TOKYO/HONG KONG (Reuters)- Documents unearthed by Reuters show a new link between Japan’s Olympus Corp and a veteran banker at the center of an accounting scandal engulfing the firm, as attention focuses on the role he played in the company’s deal-making.
The Japanese banker, Akio Nakagawa, is already known to have worked for an obscure, boutique U.S. financial firm that won a massive $687 million advisory fee from Olympus relating to its purchase of British medical equipment firm Gyrus in 2008.
The fee, roughly a third of the $2 billion takeover and the world’s biggest advisory payment, is being investigated by Japanese police and other authorities trying to get to the bottom of the accounting scam.
But an examination of company filings and interviews with Nakagawa’s former colleagues by Reuters in Tokyo, Hong Kong and the United States reveal that the banker also had ties with another controversial Olympus takeover target, ITX Corp.
ITX, a mobile-phone retailer and former technology incubator, was bought for about 60 billion yen ($772 million) in multiple transactions from 2000 to 2011. It is controversial because it departed from Olympus’s core business of cameras and medical equipment — and the fact that its value was heavily written down in 2009.
Olympus has already admitted to using the eye-popping Gyrus fee to mask some investment losses it hid from investors for two decades. The ITX deal is also now being probed, according to Olympus’s former chief executive Michael Woodford, who met investigators in Japan last week. Woodford, a Briton, was sacked in October after questioning several strange deals at Olympus.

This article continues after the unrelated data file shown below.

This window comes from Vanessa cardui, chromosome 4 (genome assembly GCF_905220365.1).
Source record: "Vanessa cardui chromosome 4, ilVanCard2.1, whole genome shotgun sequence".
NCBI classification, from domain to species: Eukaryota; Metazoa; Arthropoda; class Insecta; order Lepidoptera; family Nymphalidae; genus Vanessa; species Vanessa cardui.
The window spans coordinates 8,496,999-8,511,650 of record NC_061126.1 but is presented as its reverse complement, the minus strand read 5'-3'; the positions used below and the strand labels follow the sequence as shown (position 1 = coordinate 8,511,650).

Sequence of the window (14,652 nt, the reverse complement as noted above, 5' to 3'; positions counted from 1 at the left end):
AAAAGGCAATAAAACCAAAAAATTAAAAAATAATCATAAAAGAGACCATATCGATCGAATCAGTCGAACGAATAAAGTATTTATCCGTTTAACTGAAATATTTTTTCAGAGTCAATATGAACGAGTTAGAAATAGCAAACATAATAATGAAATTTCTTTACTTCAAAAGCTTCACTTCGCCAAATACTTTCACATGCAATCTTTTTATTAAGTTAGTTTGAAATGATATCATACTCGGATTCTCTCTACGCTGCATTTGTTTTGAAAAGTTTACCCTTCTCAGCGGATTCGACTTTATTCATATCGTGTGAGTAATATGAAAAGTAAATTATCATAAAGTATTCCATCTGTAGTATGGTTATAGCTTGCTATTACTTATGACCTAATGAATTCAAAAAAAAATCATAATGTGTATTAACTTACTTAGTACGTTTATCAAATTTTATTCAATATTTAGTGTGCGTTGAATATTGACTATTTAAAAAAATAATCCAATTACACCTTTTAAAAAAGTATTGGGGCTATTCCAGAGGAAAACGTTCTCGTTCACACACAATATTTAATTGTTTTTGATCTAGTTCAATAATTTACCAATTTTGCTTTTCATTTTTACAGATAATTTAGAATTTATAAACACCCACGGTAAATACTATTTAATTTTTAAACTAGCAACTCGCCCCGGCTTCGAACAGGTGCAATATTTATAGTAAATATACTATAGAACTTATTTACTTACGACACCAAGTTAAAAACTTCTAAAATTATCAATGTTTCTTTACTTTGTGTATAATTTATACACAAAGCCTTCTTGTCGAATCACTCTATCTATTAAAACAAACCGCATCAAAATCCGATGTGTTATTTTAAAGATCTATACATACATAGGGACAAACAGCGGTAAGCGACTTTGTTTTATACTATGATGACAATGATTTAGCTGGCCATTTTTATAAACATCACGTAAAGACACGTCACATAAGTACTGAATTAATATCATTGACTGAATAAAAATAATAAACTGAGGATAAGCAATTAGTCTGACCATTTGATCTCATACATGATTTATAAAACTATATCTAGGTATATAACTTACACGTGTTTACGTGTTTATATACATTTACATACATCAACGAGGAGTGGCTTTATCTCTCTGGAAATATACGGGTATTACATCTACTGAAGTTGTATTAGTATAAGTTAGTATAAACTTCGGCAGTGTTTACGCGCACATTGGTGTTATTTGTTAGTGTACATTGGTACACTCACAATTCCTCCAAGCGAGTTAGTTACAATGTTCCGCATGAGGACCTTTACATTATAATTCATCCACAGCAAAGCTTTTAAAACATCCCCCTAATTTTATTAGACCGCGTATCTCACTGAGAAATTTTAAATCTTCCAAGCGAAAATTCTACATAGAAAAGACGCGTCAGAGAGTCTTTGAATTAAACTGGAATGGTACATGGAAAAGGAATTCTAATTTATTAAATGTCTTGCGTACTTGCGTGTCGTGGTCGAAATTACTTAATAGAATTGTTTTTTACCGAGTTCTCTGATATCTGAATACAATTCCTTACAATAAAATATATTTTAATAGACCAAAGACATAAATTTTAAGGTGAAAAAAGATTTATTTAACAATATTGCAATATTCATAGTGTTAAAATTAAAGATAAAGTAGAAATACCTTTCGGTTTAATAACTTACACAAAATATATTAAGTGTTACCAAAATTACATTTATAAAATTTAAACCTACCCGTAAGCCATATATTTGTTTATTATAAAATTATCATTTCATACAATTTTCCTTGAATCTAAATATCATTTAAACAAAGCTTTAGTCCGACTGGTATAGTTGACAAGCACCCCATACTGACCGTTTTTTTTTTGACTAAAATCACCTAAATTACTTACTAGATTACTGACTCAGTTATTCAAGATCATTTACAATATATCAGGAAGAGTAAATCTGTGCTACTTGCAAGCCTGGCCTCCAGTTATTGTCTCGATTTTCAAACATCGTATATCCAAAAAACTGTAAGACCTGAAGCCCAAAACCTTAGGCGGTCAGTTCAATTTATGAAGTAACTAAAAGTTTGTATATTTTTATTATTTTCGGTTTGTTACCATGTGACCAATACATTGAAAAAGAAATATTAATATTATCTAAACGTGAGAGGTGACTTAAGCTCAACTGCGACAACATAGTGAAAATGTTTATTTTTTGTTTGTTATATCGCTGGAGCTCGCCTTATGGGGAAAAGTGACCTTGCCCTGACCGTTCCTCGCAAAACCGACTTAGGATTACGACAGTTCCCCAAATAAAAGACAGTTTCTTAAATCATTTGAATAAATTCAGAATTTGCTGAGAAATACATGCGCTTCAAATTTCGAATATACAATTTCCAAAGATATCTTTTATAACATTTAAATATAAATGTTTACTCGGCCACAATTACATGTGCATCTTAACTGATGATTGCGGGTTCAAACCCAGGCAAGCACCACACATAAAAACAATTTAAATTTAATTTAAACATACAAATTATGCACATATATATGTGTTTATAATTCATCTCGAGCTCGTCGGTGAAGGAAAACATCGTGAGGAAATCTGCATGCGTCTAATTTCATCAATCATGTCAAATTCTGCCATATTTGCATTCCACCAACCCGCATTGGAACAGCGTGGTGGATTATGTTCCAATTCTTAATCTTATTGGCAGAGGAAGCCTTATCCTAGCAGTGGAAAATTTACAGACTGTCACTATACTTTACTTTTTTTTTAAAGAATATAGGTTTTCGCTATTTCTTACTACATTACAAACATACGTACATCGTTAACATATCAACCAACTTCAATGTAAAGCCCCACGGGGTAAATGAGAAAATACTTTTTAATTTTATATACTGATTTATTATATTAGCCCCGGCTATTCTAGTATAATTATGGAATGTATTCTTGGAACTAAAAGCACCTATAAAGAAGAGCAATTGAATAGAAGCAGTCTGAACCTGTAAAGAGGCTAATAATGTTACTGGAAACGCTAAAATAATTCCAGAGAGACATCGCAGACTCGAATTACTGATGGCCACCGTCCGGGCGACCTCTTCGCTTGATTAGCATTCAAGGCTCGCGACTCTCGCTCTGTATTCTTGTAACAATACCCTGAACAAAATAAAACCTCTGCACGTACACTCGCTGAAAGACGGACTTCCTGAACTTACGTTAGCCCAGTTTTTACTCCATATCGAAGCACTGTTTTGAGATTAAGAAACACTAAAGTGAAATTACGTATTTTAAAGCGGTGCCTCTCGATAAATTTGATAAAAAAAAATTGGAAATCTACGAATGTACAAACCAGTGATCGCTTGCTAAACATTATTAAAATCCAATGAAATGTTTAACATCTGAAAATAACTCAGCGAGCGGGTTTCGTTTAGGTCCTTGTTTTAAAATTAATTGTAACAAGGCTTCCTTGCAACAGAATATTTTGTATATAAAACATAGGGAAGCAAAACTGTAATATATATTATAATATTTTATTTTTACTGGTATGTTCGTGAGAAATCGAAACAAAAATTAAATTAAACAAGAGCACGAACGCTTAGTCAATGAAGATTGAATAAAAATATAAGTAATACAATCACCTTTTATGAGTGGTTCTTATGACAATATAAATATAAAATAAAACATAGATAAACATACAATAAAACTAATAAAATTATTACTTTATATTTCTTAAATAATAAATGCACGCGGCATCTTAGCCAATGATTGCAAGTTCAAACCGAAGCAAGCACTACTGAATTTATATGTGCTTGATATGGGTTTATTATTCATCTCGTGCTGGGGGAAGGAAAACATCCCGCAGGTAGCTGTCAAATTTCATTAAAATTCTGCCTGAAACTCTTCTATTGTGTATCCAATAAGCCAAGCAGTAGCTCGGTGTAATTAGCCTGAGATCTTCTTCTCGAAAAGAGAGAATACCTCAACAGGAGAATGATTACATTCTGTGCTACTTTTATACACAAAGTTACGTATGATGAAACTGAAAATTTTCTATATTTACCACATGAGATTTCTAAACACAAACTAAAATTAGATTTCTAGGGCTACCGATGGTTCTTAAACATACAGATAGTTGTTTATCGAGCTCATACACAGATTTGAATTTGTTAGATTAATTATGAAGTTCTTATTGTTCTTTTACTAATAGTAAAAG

“Right now the world is increasingly suspicious of Nakagawa and others involved in a series of transactions,” said Taiji Okusu, secretary general of the Japan Corporate Governance Forum. “But that doesn’t mean that we can say with certainty that any involvement by Nakagawa in ITX was against the law.”
Reuters traced Nakagawa, whose whereabouts had been unknown, to a luxury apartment in Hong Kong on Sunday. He exploded in anger when approached outside the building by a Reuters reporter seeking comment on his role in the Olympus saga.
The ex-PaineWebber banker, who sources say has had an association with Olympus stretching back to the 1980s, refused to comment and asked a concierge in the building’s marbled foyer to evict the reporter.
Company filings show Nakagawa had ties with a Hong Kong broker, Sky Ward Asia Limited, that emerged as a fellow shareholder in ITX alongside Olympus, though there is no evidence that he or Sky Ward was involved in any wrongdoing.
Sky Ward first appeared in ITX’s financial statements in 2006 when it was the sixth-largest shareholder with a 0.39 percent stake. It showed up again in 2008 with a holding of 0.22 percent.
The holdings stood out in part because of who Sky Ward named as its local proxy: Axes (Japan) Securities Co, the Japanese arm of a collection of companies headed by Nakagawa and others that figure increasingly in Olympus’s deal-making.
The Axes group was also the recipient of the Gyrus fee.
ITX declined to comment. According to its website, Axes Japan has halted operations.
During the same period Sky Ward cropped up as an ITX shareholder, Nakagawa was a director at Genesis Partners (Asia) Limited in Hong Kong, an investment firm incorporated in 2000 with the objective of dealing in securities of “every kind and description,” according to company filings. It was liquidated in 2010.